Business Rules for CPQ
I can pretty much go anywhere nowadays and find something where business rules come into play. Take, for example, my recent experience shopping for a new trimmer for the yard. I had seen commercials for garden tools with interchangeable attachments and thought it was a practical solution, allowing me to buy other attachments later on when I need them.
Unfortunately, here is where the problem starts: What should be a simple decision turns out to be anything but because there are a number of questions that should be answered. There’s nothing worse than buying what you thought you needed only to find out you forgot something.
So let’s walk through some of these questions I had to face:
- Which is the higher quality brand and model?
- Should it be cordless, gas or electric?
- Which power accessories will I need?
- Which attachments do I need?
- Do I need replacements parts like spools or blades?
- Do I need an extension pole for that pruning attachment?
- Do I need a step ladder to go along with that hedging attachment?
- Do I need safety equipment like goggles and gloves?
- And what am I going to do with all that yard waste? Do I need bags for that or do I want to go all in a get a chipper too?
This problem is referred to as Configure Price Quote, or CPQ. In short, you sell a list of items that can be combined in multiple ways. That’s the configure part. Of course, each of those items has a price associated with it. Ultimately, the final selections will result in a quote, or how much the customer will need to cough up to buy all that stuff.
The last thing you’ll want is for the customer to suffer analysis paralysis or even worse, not make a decision at all because of the paradox of choice.
If your company has a catalog of thousands of items, your business rules should guide customers through the decision making experience so that they can quickly filter out the nonessentials as well as provide recommended product pairings that they may not even be aware of.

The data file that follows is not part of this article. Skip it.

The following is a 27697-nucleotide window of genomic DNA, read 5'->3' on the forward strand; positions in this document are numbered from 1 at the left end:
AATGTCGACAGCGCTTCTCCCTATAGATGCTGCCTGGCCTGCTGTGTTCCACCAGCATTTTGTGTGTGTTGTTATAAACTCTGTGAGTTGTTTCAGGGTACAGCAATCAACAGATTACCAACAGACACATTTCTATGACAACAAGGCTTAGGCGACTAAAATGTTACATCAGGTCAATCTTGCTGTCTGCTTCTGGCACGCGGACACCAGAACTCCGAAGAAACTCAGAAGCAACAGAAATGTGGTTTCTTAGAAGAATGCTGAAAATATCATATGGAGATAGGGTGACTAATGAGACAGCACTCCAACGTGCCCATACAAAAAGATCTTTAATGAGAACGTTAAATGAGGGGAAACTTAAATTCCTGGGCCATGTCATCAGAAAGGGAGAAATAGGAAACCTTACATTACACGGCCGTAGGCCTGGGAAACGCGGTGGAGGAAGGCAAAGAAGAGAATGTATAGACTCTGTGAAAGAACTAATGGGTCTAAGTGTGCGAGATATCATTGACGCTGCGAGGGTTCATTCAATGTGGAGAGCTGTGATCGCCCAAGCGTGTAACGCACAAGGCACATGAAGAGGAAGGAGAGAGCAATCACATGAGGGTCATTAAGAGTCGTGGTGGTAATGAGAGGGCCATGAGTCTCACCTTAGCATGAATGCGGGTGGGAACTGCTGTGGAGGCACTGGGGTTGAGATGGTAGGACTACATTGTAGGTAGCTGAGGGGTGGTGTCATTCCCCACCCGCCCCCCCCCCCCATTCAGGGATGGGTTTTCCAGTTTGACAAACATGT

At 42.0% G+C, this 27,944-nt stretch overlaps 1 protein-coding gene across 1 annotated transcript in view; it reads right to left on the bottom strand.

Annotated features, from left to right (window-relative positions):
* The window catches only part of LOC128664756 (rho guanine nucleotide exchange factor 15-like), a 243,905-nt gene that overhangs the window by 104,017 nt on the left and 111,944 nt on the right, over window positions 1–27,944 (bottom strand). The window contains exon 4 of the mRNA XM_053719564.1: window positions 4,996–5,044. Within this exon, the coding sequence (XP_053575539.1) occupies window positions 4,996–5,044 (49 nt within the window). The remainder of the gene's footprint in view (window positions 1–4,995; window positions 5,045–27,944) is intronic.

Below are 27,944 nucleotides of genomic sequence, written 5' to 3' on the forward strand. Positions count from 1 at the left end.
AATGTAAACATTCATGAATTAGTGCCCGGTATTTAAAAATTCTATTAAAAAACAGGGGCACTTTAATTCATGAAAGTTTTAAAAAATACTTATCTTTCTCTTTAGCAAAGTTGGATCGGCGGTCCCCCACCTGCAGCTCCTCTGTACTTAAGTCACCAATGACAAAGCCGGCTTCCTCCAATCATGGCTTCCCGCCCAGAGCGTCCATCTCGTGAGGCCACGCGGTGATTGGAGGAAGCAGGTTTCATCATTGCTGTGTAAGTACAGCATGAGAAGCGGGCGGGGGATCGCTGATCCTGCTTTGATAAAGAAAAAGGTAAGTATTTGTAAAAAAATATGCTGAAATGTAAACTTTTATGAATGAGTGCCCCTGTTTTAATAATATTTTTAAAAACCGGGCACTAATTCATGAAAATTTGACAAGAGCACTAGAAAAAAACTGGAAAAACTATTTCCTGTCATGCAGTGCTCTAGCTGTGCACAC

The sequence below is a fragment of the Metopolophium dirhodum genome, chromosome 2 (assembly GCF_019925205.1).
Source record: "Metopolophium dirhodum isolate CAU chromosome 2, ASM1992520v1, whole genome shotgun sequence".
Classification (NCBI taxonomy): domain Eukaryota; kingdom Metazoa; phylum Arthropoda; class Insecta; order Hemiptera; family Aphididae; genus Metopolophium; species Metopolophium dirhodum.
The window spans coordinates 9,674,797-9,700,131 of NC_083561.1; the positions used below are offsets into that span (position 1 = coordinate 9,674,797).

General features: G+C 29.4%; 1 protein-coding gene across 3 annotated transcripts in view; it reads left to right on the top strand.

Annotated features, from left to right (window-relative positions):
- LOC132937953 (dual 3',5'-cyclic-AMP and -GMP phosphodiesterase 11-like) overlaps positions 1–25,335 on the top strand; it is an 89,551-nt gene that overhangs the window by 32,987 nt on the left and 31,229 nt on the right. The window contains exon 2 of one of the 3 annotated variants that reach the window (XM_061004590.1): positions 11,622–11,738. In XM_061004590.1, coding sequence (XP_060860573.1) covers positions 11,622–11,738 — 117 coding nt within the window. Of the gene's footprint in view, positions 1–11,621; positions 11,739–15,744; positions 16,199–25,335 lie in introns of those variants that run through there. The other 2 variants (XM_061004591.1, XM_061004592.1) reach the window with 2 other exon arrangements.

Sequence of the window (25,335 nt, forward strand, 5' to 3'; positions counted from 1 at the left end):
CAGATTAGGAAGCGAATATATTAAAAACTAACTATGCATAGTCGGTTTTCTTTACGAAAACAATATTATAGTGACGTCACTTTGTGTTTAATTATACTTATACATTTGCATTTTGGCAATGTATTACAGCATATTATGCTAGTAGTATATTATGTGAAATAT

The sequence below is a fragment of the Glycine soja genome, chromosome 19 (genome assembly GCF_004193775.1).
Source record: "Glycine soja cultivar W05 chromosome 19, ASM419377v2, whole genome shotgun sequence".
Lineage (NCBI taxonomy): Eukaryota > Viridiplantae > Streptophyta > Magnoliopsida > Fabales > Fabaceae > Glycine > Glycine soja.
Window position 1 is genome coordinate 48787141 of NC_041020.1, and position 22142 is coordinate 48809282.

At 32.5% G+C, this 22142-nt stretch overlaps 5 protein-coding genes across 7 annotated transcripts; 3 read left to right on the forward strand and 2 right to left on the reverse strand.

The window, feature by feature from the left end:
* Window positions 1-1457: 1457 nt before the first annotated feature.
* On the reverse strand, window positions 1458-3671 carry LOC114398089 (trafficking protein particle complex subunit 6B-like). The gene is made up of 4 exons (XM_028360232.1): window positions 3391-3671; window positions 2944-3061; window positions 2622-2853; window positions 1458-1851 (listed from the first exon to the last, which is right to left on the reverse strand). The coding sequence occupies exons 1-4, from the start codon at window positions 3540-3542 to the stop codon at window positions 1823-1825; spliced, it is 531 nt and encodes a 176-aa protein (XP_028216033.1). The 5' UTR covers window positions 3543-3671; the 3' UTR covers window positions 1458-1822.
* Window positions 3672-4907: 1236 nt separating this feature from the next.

In terms of business rules, InRule makes it easy to organize these decisions. Like most business logic, it’s important to not try to do it all in one clump. It will quickly become unmanageable and impossible to maintain. Break it down into very discrete steps.
The following example demonstrates a very simple implementation where the selection of one product leads to the recommendation of a complementary item.
As the customer makes their choices, your business rules can guide them through the selection process. Here we have an example where multiple items have been selected and that combination now leads to another decision:
You may even want to consider genericizing some of the logic. In the following rule, we check to see if the customer has selected any safety accessories, which could be any number of items, not just one particular product.
And if you need to, you can embed more complex branching into a single rule as in the following:
CPQ is a pretty ubiquitous problem even if you don’t know it by that name. Whether it’s mundane purchases like garden tools or a laptop or something with more significant costs like a car, an HVAC system or software, managing this type logic with business rules can help maximize the user experience while positively impacting sales.